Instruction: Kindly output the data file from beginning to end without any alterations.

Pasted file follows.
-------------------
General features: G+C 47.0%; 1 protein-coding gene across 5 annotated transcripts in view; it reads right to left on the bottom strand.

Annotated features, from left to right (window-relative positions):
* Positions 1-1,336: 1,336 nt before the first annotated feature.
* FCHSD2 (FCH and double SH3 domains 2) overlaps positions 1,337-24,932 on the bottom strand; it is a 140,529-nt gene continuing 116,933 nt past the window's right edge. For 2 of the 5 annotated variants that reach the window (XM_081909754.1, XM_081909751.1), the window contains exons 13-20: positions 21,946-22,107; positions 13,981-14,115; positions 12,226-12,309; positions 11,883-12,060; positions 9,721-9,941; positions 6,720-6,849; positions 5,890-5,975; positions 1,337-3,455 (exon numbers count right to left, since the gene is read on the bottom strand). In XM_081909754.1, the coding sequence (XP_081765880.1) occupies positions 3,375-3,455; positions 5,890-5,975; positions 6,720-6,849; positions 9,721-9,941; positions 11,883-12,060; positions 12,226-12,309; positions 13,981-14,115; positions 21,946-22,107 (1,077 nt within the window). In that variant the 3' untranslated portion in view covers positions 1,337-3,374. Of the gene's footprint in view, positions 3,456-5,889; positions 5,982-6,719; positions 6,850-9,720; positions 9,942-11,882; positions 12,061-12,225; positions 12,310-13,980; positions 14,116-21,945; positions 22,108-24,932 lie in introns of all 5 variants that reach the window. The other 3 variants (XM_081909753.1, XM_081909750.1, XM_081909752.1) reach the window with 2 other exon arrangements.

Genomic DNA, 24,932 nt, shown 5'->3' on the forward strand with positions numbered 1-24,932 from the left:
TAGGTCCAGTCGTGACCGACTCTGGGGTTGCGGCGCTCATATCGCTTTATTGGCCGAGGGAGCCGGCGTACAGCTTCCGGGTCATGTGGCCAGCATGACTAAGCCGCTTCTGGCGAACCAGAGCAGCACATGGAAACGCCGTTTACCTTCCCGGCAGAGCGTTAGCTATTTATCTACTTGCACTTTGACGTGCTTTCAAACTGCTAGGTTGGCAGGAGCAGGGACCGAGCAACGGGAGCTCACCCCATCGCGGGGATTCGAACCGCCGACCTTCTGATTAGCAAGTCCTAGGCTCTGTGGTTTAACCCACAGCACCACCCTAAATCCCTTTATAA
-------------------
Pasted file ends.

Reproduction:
General features: G+C 47.0%; 1 protein-coding gene across 5 annotated transcripts in view; it reads right to left on the bottom strand.

Annotated features, from left to right (window-relative positions):
* Positions 1-1,336: 1,336 nt before the first annotated feature.
* FCHSD2 (FCH and double SH3 domains 2) overlaps positions 1,337-24,932 on the bottom strand; it is a 140,529-nt gene continuing 116,933 nt past the window's right edge. For 2 of the 5 annotated variants that reach the window (XM_081909754.1, XM_081909751.1), the window contains exons 13-20: positions 21,946-22,107; positions 13,981-14,115; positions 12,226-12,309; positions 11,883-12,060; positions 9,721-9,941; positions 6,720-6,849; positions 5,890-5,975; positions 1,337-3,455 (exon numbers count right to left, since the gene is read on the bottom strand). In XM_081909754.1, the coding sequence (XP_081765880.1) occupies positions 3,375-3,455; positions 5,890-5,975; positions 6,720-6,849; positions 9,721-9,941; positions 11,883-12,060; positions 12,226-12,309; positions 13,981-14,115; positions 21,946-22,107 (1,077 nt within the window). In that variant the 3' untranslated portion in view covers positions 1,337-3,374. Of the gene's footprint in view, positions 3,456-5,889; positions 5,982-6,719; positions 6,850-9,720; positions 9,942-11,882; positions 12,061-12,225; positions 12,310-13,980; positions 14,116-21,945; positions 22,108-24,932 lie in introns of all 5 variants that reach the window. The other 3 variants (XM_081909753.1, XM_081909750.1, XM_081909752.1) reach the window with 2 other exon arrangements.

Genomic DNA, 24,932 nt, shown 5'->3' on the forward strand with positions numbered 1-24,932 from the left:
TAGGTCCAGTCGTGACCGACTCTGGGGTTGCGGCGCTCATATCGCTTTATTGGCCGAGGGAGCCGGCGTACAGCTTCCGGGTCATGTGGCCAGCATGACTAAGCCGCTTCTGGCGAACCAGAGCAGCACATGGAAACGCCGTTTACCTTCCCGGCAGAGCGTTAGCTATTTATCTACTTGCACTTTGACGTGCTTTCAAACTGCTAGGTTGGCAGGAGCAGGGACCGAGCAACGGGAGCTCACCCCATCGCGGGGATTCGAACCGCCGACCTTCTGATTAGCAAGTCCTAGGCTCTGTGGTTTAACCCACAGCACCACCCTAAATCCCTTTATAA